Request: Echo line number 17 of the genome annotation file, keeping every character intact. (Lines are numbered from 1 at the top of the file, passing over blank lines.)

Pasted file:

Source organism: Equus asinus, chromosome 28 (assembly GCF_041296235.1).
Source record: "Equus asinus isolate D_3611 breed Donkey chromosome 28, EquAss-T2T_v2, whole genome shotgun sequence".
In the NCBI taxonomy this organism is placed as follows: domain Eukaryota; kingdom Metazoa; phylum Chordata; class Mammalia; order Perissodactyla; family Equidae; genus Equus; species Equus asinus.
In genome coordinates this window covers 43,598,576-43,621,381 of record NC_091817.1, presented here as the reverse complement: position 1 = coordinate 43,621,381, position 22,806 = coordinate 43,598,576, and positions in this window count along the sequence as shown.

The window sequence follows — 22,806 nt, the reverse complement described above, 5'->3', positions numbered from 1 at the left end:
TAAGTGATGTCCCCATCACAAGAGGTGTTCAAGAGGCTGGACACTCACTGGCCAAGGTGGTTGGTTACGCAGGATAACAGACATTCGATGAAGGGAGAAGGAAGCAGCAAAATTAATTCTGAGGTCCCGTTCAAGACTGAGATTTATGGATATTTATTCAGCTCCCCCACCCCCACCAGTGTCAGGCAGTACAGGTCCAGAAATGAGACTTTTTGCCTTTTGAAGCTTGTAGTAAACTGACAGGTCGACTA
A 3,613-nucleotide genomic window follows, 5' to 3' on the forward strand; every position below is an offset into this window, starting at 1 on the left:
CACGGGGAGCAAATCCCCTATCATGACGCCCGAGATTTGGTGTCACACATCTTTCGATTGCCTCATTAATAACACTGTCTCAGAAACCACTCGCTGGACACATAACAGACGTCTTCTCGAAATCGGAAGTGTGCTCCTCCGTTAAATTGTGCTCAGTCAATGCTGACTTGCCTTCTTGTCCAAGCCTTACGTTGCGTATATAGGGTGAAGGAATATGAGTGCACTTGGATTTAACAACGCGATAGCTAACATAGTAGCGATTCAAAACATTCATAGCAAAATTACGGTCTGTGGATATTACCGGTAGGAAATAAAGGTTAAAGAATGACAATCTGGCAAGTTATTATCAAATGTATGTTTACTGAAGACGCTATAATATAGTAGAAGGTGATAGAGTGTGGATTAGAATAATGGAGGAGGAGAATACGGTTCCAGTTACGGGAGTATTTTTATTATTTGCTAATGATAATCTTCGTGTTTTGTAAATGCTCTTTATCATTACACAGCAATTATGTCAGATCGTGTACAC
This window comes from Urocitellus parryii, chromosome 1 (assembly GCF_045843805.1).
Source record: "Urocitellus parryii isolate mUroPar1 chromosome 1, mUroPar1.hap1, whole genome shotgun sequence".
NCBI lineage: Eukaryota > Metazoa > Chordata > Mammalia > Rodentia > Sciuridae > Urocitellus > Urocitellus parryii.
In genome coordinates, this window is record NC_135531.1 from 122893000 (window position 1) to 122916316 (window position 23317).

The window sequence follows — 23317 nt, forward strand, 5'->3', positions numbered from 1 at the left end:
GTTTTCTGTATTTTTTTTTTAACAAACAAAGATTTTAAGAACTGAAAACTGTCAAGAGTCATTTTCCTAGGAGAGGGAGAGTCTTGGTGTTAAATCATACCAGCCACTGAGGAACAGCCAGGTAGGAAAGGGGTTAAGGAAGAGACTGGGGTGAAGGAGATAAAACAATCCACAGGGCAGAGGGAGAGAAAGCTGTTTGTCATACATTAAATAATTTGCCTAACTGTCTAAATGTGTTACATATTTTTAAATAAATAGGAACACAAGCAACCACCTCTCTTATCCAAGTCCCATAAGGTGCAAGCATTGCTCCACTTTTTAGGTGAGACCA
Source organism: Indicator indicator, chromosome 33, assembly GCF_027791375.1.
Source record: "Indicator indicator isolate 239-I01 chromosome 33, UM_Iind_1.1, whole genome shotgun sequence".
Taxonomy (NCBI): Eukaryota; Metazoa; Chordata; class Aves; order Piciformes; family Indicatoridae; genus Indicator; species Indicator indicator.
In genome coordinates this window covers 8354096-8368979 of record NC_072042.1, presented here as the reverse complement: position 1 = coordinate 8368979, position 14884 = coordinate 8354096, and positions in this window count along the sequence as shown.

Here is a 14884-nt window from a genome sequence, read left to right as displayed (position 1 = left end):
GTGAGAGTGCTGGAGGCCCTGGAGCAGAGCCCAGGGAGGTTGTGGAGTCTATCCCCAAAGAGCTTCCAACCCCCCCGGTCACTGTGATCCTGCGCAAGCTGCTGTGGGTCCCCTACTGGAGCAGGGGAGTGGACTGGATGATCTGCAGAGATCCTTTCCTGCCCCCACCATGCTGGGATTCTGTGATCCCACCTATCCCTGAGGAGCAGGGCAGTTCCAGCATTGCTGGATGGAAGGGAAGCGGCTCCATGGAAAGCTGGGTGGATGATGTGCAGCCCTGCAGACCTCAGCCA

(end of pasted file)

Taxonomy (NCBI): Eukaryota; Metazoa; Chordata; class Aves; order Piciformes; family Indicatoridae; genus Indicator; species Indicator indicator.